The RFSC enables engagement of local governments practitioners and stakeholders
3 steps to engage your team and stakeholders in the SDG journey with the RFSC
Undergoing a self-assessment at local level is not a one-man job. Like the holistic approach of the Agenda 2030, it entails collaboration and coordination with colleagues across departments within a local government. Accordingly, the RFSC does not only provide a tool to self-assess your progress in the localisation of Sustainable Development Goals (SDGs) but also assists stakeholder engagement processes. It compels to define roles and responsibilities in different departments (social affairs, environment, communication, public transport, etc.) and helps design a governance structure for the localisation of the SDGs.
It starts with the coordination team. Led by a team leader that performs the first iteration of the RFSC self-assessment, the coordination team provides inputs and guides the team leader in the assessment to ensure that it reflects the local context and its specific issues and priorities.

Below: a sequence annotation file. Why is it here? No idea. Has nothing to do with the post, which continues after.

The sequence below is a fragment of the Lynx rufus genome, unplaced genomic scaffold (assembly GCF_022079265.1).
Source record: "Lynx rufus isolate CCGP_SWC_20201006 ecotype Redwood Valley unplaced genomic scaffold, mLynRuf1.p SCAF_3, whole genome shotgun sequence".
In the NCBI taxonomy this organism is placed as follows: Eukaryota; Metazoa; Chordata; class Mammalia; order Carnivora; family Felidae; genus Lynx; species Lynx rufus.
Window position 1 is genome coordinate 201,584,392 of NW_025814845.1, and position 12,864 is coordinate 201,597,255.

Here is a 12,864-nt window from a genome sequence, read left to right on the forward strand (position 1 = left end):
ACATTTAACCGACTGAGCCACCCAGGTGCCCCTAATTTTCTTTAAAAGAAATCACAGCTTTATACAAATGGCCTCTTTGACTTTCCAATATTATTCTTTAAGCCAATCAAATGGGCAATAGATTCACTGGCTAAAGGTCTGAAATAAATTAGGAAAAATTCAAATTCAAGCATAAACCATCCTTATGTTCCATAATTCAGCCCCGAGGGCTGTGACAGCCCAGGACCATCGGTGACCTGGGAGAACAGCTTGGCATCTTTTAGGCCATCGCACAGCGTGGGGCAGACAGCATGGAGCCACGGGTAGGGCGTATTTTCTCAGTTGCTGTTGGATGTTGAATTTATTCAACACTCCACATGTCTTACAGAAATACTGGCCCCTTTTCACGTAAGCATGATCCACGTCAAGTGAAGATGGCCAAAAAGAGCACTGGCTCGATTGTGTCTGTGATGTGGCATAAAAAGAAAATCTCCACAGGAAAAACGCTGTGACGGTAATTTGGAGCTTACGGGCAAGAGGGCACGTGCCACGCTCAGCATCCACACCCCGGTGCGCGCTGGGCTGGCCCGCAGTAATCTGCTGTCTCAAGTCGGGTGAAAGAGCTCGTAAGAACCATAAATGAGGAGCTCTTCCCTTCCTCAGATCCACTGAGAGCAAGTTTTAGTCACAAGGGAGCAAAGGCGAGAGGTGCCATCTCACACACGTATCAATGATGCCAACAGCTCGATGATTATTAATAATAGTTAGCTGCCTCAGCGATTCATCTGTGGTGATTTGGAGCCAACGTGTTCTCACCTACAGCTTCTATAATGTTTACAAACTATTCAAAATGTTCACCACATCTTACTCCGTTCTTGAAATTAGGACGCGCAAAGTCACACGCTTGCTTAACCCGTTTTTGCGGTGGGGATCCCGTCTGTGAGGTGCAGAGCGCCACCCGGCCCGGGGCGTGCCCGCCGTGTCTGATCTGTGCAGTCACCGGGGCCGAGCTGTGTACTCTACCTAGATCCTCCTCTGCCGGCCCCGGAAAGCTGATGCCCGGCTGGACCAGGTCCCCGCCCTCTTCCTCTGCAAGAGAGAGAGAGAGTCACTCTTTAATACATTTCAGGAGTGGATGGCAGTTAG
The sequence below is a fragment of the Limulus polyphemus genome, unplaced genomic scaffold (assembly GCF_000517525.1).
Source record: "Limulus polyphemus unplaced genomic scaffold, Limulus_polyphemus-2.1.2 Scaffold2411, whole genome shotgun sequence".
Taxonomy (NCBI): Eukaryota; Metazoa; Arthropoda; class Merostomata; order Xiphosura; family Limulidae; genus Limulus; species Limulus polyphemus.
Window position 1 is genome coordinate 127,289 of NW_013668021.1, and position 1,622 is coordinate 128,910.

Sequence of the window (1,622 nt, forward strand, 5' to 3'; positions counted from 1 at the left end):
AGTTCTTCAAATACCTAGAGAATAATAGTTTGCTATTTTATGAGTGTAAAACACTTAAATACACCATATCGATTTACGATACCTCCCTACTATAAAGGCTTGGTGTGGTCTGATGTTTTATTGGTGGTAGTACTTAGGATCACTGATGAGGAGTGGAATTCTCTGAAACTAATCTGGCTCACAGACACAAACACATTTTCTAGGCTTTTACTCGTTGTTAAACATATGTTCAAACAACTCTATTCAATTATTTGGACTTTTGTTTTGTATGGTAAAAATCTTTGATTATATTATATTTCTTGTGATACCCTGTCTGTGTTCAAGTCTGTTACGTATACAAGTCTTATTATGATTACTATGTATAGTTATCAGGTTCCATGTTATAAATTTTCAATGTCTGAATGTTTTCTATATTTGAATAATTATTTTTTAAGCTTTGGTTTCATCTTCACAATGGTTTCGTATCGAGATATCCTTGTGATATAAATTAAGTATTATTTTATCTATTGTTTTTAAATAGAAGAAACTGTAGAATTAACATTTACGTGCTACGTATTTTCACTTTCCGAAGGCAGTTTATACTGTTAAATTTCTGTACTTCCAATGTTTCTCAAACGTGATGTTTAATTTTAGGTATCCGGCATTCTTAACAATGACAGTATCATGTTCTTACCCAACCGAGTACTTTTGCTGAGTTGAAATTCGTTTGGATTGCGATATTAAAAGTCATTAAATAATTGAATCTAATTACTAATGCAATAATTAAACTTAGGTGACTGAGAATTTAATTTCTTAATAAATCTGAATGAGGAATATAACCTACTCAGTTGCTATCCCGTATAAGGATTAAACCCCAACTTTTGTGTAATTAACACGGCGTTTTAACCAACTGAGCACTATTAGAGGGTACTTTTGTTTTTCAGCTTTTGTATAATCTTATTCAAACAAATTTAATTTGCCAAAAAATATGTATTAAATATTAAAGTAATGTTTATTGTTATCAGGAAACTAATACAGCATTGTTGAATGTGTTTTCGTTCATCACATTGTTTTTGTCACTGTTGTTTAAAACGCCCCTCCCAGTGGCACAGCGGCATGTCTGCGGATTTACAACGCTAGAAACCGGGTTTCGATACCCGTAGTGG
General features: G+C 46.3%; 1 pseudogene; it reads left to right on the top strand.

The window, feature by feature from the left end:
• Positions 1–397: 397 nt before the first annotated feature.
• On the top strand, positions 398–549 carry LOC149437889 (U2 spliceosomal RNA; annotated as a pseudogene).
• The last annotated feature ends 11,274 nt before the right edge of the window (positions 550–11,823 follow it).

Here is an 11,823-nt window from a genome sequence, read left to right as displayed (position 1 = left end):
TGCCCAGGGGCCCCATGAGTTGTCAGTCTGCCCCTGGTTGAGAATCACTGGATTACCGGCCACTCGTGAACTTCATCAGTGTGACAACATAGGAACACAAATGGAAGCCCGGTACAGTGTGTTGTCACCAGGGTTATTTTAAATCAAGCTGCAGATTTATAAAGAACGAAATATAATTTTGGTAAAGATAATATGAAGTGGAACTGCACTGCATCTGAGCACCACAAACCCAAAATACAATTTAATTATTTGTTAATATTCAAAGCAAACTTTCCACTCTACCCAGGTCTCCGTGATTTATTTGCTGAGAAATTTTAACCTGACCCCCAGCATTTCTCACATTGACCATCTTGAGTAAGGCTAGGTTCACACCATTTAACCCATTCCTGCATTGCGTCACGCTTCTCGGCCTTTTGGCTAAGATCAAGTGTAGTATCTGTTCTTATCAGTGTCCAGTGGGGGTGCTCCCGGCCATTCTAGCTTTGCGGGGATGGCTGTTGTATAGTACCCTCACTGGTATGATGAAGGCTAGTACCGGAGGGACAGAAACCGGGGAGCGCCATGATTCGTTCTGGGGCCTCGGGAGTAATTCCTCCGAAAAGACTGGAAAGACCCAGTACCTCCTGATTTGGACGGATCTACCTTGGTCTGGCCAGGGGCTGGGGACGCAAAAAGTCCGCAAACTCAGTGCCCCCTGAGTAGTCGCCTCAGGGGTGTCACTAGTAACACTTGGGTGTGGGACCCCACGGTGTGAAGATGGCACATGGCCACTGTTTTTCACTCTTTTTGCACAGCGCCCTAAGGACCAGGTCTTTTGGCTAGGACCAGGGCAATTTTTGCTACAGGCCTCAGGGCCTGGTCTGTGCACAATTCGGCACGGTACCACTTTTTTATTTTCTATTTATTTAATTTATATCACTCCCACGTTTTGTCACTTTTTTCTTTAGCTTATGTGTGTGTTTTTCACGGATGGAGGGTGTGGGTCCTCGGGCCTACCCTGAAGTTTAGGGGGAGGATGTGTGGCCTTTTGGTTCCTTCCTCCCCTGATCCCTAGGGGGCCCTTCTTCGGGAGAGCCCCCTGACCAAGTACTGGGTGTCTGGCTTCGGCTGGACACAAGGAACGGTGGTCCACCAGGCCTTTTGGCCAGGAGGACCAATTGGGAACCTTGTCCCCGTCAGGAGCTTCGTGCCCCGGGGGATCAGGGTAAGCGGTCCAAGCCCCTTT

When the first self-assessment is completed, the results can be presented to a broader audience. Probably to other departments if they have not been involved yet, but most likely to other colleagues and to higher level of the decision-making process. Such presentation allows to discuss the results further, improves the assessment and starts the reflection on the decisions taken, the priorities set and the policy planned.
Now that the self-assessment has been conducted and refined within the local government, it can easily be communicated and presented to urban development stakeholders and citizen. At this stage, the RFSC is a crucial tool to increase citizen understanding and ownership of the SDGs.
The RFSC graphs are of great help to engage stakeholders, like the civil society, academia or private sector, on the various topics tackled by the SDGs. By presenting which SDG is of highest importance with the graph, stakeholders can easily discuss the relevance and pertinence of such prioritisation. The bar graphs generated by the RFSC, present the actions taken by a local government to implement the SDGs, and how these local actions contribute to each of the SDGs. Here again, the visuals offer meaningful support to start a conversation and gather inputs on the type of actions implemented, their extent, scope and contribution to specific SDGs.
Overall, the RFSC allows for more than an assessment, and can guide local government in their stakeholder engagement actions, their localisation and prioritisation processes and the setting up of their governance structure, while learning by doing.